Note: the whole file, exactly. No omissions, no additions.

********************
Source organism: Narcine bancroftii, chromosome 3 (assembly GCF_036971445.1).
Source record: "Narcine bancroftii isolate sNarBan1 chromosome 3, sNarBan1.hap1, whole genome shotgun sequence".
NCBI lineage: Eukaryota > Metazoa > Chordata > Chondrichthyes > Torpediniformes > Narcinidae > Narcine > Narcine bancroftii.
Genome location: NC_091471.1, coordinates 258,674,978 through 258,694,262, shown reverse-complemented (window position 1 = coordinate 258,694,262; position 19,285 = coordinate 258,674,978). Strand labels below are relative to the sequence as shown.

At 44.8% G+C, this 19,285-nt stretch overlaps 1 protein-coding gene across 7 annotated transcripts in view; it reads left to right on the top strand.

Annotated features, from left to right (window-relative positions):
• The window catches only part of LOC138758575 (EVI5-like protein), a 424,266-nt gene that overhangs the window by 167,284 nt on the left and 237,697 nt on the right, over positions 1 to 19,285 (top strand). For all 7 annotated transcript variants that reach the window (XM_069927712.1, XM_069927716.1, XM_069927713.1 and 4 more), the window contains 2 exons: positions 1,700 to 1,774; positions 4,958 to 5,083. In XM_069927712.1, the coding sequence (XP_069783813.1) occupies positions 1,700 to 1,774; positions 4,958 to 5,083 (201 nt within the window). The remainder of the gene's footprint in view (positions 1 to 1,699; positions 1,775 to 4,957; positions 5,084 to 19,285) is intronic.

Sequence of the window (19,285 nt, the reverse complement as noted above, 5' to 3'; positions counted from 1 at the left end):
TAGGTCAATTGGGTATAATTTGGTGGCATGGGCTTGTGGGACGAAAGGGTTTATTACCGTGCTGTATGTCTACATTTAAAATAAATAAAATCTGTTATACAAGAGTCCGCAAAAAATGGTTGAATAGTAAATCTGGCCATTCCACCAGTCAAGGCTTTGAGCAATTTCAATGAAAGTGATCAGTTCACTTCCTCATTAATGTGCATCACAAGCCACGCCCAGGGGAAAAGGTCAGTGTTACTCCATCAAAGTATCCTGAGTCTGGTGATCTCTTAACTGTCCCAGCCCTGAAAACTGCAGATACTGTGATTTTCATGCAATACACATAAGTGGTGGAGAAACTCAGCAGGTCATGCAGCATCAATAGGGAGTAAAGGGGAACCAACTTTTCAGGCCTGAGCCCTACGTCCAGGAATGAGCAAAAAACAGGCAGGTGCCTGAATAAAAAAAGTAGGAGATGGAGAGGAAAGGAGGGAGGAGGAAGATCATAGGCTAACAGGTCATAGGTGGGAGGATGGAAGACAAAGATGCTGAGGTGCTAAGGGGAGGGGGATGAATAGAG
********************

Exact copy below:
Source organism: Narcine bancroftii, chromosome 3 (assembly GCF_036971445.1).
Source record: "Narcine bancroftii isolate sNarBan1 chromosome 3, sNarBan1.hap1, whole genome shotgun sequence".
NCBI lineage: Eukaryota > Metazoa > Chordata > Chondrichthyes > Torpediniformes > Narcinidae > Narcine > Narcine bancroftii.
Genome location: NC_091471.1, coordinates 258,674,978 through 258,694,262, shown reverse-complemented (window position 1 = coordinate 258,694,262; position 19,285 = coordinate 258,674,978). Strand labels below are relative to the sequence as shown.

At 44.8% G+C, this 19,285-nt stretch overlaps 1 protein-coding gene across 7 annotated transcripts in view; it reads left to right on the top strand.

Annotated features, from left to right (window-relative positions):
• The window catches only part of LOC138758575 (EVI5-like protein), a 424,266-nt gene that overhangs the window by 167,284 nt on the left and 237,697 nt on the right, over positions 1 to 19,285 (top strand). For all 7 annotated transcript variants that reach the window (XM_069927712.1, XM_069927716.1, XM_069927713.1 and 4 more), the window contains 2 exons: positions 1,700 to 1,774; positions 4,958 to 5,083. In XM_069927712.1, the coding sequence (XP_069783813.1) occupies positions 1,700 to 1,774; positions 4,958 to 5,083 (201 nt within the window). The remainder of the gene's footprint in view (positions 1 to 1,699; positions 1,775 to 4,957; positions 5,084 to 19,285) is intronic.

Sequence of the window (19,285 nt, the reverse complement as noted above, 5' to 3'; positions counted from 1 at the left end):
TAGGTCAATTGGGTATAATTTGGTGGCATGGGCTTGTGGGACGAAAGGGTTTATTACCGTGCTGTATGTCTACATTTAAAATAAATAAAATCTGTTATACAAGAGTCCGCAAAAAATGGTTGAATAGTAAATCTGGCCATTCCACCAGTCAAGGCTTTGAGCAATTTCAATGAAAGTGATCAGTTCACTTCCTCATTAATGTGCATCACAAGCCACGCCCAGGGGAAAAGGTCAGTGTTACTCCATCAAAGTATCCTGAGTCTGGTGATCTCTTAACTGTCCCAGCCCTGAAAACTGCAGATACTGTGATTTTCATGCAATACACATAAGTGGTGGAGAAACTCAGCAGGTCATGCAGCATCAATAGGGAGTAAAGGGGAACCAACTTTTCAGGCCTGAGCCCTACGTCCAGGAATGAGCAAAAAACAGGCAGGTGCCTGAATAAAAAAAGTAGGAGATGGAGAGGAAAGGAGGGAGGAGGAAGATCATAGGCTAACAGGTCATAGGTGGGAGGATGGAAGACAAAGATGCTGAGGTGCTAAGGGGAGGGGGATGAATAGAG